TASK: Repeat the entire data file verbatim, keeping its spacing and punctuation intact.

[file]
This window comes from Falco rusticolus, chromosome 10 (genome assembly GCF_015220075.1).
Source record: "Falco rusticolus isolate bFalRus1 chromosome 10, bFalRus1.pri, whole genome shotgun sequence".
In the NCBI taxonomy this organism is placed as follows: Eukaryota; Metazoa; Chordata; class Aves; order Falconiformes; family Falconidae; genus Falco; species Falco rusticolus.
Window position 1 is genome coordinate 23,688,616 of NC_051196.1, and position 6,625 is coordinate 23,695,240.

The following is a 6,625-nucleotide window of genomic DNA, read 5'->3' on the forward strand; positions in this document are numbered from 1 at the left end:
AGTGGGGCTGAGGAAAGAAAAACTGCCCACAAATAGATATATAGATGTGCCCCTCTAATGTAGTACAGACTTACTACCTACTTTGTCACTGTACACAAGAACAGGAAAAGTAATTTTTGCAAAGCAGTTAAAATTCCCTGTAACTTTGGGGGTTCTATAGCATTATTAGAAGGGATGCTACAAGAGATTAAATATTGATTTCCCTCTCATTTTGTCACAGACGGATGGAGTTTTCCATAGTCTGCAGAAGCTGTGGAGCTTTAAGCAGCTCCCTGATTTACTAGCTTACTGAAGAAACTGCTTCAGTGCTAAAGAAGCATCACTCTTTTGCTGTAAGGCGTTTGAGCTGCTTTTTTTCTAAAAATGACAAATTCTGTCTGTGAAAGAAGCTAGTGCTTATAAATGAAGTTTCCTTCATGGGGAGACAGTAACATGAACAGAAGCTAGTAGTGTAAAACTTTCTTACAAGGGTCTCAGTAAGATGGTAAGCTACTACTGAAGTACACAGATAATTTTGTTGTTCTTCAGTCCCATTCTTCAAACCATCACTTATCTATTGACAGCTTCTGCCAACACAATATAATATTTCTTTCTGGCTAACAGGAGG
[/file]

This window comes from Falco rusticolus, chromosome 10 (genome assembly GCF_015220075.1).
Source record: "Falco rusticolus isolate bFalRus1 chromosome 10, bFalRus1.pri, whole genome shotgun sequence".
In the NCBI taxonomy this organism is placed as follows: Eukaryota; Metazoa; Chordata; class Aves; order Falconiformes; family Falconidae; genus Falco; species Falco rusticolus.
Window position 1 is genome coordinate 23,688,616 of NC_051196.1, and position 6,625 is coordinate 23,695,240.

The following is a 6,625-nucleotide window of genomic DNA, read 5'->3' on the forward strand; positions in this document are numbered from 1 at the left end:
AGTGGGGCTGAGGAAAGAAAAACTGCCCACAAATAGATATATAGATGTGCCCCTCTAATGTAGTACAGACTTACTACCTACTTTGTCACTGTACACAAGAACAGGAAAAGTAATTTTTGCAAAGCAGTTAAAATTCCCTGTAACTTTGGGGGTTCTATAGCATTATTAGAAGGGATGCTACAAGAGATTAAATATTGATTTCCCTCTCATTTTGTCACAGACGGATGGAGTTTTCCATAGTCTGCAGAAGCTGTGGAGCTTTAAGCAGCTCCCTGATTTACTAGCTTACTGAAGAAACTGCTTCAGTGCTAAAGAAGCATCACTCTTTTGCTGTAAGGCGTTTGAGCTGCTTTTTTTCTAAAAATGACAAATTCTGTCTGTGAAAGAAGCTAGTGCTTATAAATGAAGTTTCCTTCATGGGGAGACAGTAACATGAACAGAAGCTAGTAGTGTAAAACTTTCTTACAAGGGTCTCAGTAAGATGGTAAGCTACTACTGAAGTACACAGATAATTTTGTTGTTCTTCAGTCCCATTCTTCAAACCATCACTTATCTATTGACAGCTTCTGCCAACACAATATAATATTTCTTTCTGGCTAACAGGAGG